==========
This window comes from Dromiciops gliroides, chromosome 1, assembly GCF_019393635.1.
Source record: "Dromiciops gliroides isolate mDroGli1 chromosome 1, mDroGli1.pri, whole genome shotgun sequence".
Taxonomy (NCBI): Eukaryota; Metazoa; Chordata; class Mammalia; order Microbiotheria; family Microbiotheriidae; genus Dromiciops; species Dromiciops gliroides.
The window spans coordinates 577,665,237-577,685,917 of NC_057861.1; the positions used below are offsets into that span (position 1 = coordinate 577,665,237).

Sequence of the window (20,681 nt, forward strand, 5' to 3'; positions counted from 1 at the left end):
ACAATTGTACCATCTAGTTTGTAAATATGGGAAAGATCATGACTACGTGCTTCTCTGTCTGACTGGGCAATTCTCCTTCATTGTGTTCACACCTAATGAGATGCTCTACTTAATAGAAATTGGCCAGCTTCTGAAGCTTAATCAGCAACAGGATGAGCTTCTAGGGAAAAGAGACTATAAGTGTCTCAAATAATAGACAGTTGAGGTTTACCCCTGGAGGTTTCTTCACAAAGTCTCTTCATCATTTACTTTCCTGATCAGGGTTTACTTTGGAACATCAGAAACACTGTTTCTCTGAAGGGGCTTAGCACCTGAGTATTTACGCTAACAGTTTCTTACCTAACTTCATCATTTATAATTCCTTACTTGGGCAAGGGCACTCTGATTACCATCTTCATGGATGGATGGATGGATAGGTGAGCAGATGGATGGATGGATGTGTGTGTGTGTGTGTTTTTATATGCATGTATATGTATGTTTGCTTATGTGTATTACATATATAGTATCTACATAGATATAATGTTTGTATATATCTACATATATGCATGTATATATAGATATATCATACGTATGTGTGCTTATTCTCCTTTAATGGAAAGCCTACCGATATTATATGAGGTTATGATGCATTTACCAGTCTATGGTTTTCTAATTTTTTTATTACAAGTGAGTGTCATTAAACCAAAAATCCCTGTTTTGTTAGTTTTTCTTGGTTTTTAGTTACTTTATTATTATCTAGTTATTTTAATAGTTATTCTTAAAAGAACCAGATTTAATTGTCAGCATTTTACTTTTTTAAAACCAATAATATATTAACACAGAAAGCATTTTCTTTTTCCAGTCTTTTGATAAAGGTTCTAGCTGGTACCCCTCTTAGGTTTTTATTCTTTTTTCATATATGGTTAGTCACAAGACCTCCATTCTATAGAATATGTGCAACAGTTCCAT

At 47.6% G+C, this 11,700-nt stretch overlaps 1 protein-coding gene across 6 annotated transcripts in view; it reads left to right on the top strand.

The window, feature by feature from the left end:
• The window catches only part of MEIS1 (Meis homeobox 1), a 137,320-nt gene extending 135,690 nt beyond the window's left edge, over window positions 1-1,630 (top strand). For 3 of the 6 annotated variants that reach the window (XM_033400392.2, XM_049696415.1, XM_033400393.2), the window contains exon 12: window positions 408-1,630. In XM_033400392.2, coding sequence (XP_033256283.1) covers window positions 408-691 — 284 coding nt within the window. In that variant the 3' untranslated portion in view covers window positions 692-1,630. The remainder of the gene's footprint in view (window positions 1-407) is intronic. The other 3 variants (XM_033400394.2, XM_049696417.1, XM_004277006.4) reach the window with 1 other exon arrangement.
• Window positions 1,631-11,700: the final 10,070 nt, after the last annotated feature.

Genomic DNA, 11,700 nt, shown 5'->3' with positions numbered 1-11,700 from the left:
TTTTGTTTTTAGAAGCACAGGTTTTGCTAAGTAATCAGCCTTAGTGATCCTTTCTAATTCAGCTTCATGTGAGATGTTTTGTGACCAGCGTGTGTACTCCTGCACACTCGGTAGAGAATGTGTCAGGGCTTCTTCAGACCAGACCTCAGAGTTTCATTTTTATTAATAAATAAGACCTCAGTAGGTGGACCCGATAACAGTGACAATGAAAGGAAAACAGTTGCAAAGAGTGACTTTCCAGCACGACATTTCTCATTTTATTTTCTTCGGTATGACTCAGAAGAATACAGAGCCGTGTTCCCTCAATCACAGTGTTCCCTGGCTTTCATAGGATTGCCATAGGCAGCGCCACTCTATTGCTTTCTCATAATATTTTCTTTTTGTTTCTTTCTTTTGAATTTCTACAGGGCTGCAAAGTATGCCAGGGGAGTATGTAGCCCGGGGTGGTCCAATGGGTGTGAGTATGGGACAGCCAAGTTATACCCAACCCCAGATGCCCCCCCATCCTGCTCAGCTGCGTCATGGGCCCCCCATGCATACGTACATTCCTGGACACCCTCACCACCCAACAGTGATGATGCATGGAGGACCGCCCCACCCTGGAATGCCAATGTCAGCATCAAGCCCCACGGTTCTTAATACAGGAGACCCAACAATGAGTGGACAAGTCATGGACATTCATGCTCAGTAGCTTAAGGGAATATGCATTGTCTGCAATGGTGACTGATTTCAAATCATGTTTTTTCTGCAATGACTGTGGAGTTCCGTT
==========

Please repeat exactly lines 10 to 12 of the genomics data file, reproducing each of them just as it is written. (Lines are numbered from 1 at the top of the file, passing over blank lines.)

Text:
• Window positions 1,631-11,700: the final 10,070 nt, after the last annotated feature.

Genomic DNA, 11,700 nt, shown 5'->3' with positions numbered 1-11,700 from the left:
TTTTGTTTTTAGAAGCACAGGTTTTGCTAAGTAATCAGCCTTAGTGATCCTTTCTAATTCAGCTTCATGTGAGATGTTTTGTGACCAGCGTGTGTACTCCTGCACACTCGGTAGAGAATGTGTCAGGGCTTCTTCAGACCAGACCTCAGAGTTTCATTTTTATTAATAAATAAGACCTCAGTAGGTGGACCCGATAACAGTGACAATGAAAGGAAAACAGTTGCAAAGAGTGACTTTCCAGCACGACATTTCTCATTTTATTTTCTTCGGTATGACTCAGAAGAATACAGAGCCGTGTTCCCTCAATCACAGTGTTCCCTGGCTTTCATAGGATTGCCATAGGCAGCGCCACTCTATTGCTTTCTCATAATATTTTCTTTTTGTTTCTTTCTTTTGAATTTCTACAGGGCTGCAAAGTATGCCAGGGGAGTATGTAGCCCGGGGTGGTCCAATGGGTGTGAGTATGGGACAGCCAAGTTATACCCAACCCCAGATGCCCCCCCATCCTGCTCAGCTGCGTCATGGGCCCCCCATGCATACGTACATTCCTGGACACCCTCACCACCCAACAGTGATGATGCATGGAGGACCGCCCCACCCTGGAATGCCAATGTCAGCATCAAGCCCCACGGTTCTTAATACAGGAGACCCAACAATGAGTGGACAAGTCATGGACATTCATGCTCAGTAGCTTAAGGGAATATGCATTGTCTGCAATGGTGACTGATTTCAAATCATGTTTTTTCTGCAATGACTGTGGAGTTCCGTT